In 1463, when a youthful Federico Gonzaga decided to marry, his father, Ludovico, the Marquis of Mantua, hired artist Andrea Mantegna to decorate the Camera degli Sposi, or Bridal Chamber. On the walls of the small room Mantegna pictured the Duke and his wife Barbara surrounded by their children, members of their court, their servants, their dogs and their horses. With extraordinary beauty and sensitivity the artist reproduced a slice of life in the Renaissance court of Mantua. The fresco became one of Mantegna’s most famous works.
| Portrait by Lavinia Fontana|
of Young Gonzaga Girl
|Lunch time in Mantua|
During the dangerous and turbulent days of the Renaissance, strong political alliances could mean the difference between survival and surrender. The Gonzaga survived, and flourished, not only through their military shrewdness, but by marrying their sons to the daughters of allies and potential enemies. The women, bartered and bargained for, were used like brood hens to produce heirs for the mutual benefit of the families. For the Gonzaga there was also a serious need to introduce new blood lines as genetic defects due to excessive inter-breeding was starting to produce odd looking children.
The boys, though deformed, were generally tolerated but the girls were sent off to live out their lives in a cloistered nunnery. The painting of a young girl in elegant court dress, her face completely covered with black hair found hidden in a private Gonzaga gallery was no doubt the treasured remembrance of the girl’s mother who knew her daughter would be lost to her forever.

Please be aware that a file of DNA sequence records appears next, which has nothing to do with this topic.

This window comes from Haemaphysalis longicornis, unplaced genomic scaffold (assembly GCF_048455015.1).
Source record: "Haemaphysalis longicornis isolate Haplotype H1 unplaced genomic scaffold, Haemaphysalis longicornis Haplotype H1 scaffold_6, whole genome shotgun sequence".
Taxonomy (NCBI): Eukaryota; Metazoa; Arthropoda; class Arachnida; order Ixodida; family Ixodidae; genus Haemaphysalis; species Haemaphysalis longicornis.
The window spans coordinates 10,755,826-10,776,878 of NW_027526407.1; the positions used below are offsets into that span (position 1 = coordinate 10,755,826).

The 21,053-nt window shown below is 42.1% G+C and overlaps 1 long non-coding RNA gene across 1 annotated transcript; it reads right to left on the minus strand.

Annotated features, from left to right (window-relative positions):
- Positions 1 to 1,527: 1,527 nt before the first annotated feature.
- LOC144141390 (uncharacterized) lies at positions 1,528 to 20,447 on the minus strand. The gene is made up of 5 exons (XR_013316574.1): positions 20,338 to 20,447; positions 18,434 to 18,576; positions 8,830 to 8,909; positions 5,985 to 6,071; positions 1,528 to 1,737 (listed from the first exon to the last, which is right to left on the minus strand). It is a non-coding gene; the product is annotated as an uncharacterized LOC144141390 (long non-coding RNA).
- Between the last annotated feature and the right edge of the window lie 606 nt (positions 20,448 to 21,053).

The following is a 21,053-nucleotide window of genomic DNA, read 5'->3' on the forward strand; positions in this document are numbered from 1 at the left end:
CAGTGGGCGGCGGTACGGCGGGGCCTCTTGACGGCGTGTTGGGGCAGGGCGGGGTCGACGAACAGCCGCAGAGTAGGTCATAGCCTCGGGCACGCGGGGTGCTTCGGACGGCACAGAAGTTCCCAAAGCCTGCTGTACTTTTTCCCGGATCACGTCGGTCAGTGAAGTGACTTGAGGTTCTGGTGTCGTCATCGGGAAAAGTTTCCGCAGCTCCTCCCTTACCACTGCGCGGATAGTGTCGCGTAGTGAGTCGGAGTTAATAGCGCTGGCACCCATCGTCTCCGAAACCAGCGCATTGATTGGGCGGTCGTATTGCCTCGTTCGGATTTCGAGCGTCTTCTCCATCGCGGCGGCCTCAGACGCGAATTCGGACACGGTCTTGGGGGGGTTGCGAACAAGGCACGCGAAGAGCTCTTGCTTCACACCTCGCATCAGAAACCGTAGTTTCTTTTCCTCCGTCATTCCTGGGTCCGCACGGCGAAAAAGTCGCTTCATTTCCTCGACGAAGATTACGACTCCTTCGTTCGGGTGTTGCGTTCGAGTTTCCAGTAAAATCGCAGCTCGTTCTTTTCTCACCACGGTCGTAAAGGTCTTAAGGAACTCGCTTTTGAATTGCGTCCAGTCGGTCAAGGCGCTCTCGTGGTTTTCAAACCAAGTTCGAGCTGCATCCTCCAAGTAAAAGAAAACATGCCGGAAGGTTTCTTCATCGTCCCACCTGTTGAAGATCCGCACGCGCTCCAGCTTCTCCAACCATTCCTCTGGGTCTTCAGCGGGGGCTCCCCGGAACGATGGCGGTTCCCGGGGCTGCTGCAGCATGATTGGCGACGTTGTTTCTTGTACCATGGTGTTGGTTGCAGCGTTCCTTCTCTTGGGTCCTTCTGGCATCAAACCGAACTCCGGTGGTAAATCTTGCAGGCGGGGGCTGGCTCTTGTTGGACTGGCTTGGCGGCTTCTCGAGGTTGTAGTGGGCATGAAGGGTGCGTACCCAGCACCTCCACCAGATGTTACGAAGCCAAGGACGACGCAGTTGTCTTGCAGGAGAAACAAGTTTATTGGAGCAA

Over the next few centuries the Gongaza family put together what was to become one of Europe's most extraordinary collections of art and art objects, amassing more than 2,000 paintings and nearly 20,000 objets d'art. The collection included Correggio, Mantegna, Giulio Romano, Tintoretto, Titian; and family portraits by Titian and Rubens.
There are rumors of an impending train strike which means I may have to leave earlier than planned so I walk over to the Palazzo Te to see what else the rulers of Mantua had on their minds besides collecting art and making war.
The sun is high in the sky and prickly, so I stop at the small café in the park near the Te. It’s crowded with elegantly dressed young mothers in Dolce and Gabbana chatting and spoon feeding gelato to their cooing round-faced babies. At this hour there are no other women my age in the café, or even in the park, making me fair game for every bike riding Romeo cruising by. Safe in the knowledge that their Signoras are at home cleaning the kitchen after lunch, they feel free to stare and flash their toothless smiles. What I can’t figure out is how they can pedal along the narrow park paths and ogle me without running headlong into the trees.